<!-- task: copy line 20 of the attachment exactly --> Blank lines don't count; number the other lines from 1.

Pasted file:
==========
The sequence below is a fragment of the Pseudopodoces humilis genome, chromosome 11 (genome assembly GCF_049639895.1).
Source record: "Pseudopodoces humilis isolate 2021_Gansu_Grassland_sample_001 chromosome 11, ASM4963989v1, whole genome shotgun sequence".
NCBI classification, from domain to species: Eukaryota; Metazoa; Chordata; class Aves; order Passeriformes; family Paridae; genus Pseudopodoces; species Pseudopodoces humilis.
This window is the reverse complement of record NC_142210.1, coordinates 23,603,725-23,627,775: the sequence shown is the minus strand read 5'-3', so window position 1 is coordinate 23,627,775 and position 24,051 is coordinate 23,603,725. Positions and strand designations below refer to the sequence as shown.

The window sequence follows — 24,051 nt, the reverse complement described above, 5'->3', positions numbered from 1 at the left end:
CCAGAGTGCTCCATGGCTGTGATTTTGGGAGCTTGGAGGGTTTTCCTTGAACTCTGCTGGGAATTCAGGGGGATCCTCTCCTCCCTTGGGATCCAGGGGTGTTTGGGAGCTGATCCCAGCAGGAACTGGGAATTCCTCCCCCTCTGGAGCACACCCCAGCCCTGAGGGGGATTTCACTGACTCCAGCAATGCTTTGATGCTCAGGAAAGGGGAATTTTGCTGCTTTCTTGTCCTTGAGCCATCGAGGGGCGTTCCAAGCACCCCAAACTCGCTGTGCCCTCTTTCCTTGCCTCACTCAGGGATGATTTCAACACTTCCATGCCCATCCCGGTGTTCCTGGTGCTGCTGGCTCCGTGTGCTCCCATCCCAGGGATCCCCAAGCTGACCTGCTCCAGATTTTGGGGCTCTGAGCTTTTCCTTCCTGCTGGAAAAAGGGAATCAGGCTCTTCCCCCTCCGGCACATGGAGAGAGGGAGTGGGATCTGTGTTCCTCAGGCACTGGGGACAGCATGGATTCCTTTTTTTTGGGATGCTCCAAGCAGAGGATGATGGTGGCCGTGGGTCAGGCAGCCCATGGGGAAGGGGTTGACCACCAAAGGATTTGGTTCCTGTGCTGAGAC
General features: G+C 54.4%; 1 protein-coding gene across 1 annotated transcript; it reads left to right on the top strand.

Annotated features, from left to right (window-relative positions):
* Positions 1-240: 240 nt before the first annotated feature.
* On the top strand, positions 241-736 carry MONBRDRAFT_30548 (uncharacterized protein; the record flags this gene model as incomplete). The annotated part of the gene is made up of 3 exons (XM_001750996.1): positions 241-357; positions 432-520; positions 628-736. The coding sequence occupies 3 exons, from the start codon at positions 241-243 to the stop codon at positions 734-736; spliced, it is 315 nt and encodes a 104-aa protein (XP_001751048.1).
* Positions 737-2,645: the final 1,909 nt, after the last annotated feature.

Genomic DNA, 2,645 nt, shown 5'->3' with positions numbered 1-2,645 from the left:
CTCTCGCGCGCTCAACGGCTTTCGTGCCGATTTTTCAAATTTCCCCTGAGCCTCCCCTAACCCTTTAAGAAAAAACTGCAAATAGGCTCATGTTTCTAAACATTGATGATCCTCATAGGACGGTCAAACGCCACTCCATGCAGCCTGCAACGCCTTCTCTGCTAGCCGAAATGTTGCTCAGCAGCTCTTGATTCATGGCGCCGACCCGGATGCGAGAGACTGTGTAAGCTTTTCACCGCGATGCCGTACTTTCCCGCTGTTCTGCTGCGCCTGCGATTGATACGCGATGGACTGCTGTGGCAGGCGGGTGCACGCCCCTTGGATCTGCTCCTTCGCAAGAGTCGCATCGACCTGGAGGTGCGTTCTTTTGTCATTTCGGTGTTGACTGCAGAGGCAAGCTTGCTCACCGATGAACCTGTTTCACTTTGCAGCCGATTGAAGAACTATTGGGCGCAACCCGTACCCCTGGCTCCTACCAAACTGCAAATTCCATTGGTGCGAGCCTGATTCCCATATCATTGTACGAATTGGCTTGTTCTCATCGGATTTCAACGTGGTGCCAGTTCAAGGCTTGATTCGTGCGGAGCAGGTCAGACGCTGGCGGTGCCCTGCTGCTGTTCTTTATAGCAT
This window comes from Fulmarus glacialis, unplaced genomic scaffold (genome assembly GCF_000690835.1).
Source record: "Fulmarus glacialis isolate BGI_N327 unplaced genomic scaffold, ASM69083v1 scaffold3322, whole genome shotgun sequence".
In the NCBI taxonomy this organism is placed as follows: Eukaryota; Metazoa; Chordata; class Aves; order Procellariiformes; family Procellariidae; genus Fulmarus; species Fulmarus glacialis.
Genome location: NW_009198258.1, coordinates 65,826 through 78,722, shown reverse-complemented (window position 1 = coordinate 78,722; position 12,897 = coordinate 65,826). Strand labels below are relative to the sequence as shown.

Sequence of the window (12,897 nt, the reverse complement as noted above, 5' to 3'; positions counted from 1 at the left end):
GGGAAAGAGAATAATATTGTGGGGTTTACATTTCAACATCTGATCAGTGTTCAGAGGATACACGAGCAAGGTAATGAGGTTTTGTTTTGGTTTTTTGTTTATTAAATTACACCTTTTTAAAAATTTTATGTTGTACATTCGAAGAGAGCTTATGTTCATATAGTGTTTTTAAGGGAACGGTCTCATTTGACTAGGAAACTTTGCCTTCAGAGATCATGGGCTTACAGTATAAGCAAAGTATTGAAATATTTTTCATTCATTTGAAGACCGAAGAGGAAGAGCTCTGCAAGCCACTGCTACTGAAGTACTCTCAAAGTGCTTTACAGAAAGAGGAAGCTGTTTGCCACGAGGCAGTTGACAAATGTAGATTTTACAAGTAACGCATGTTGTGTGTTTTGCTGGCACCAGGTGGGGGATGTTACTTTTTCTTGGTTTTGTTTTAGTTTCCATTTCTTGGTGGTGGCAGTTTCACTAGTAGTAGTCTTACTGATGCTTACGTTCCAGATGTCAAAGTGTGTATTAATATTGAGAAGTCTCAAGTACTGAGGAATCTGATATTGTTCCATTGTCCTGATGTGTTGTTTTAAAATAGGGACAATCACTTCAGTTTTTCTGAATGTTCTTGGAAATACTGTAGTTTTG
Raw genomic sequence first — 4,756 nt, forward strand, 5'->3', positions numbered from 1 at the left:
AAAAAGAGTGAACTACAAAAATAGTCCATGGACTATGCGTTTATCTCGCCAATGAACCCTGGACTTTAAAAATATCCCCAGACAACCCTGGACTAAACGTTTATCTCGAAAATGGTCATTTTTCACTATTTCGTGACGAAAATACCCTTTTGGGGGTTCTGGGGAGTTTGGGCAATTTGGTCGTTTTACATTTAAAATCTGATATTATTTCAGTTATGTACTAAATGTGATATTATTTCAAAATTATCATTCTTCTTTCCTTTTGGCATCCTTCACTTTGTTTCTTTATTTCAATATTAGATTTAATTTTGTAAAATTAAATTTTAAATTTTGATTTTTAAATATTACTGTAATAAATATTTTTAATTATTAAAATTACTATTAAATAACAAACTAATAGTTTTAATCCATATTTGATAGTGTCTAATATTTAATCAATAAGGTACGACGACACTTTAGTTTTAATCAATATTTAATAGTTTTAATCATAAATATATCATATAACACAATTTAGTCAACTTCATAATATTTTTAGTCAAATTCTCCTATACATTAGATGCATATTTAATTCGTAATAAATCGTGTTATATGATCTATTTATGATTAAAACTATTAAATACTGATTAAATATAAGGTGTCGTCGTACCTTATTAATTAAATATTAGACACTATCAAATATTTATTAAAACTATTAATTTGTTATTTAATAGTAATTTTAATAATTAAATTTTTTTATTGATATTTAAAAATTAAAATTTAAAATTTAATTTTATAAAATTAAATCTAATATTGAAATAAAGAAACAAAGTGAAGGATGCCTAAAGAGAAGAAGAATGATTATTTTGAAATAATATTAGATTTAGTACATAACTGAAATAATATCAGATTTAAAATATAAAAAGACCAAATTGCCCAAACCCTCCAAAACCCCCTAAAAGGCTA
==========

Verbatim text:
Raw genomic sequence first — 4,756 nt, forward strand, 5'->3', positions numbered from 1 at the left: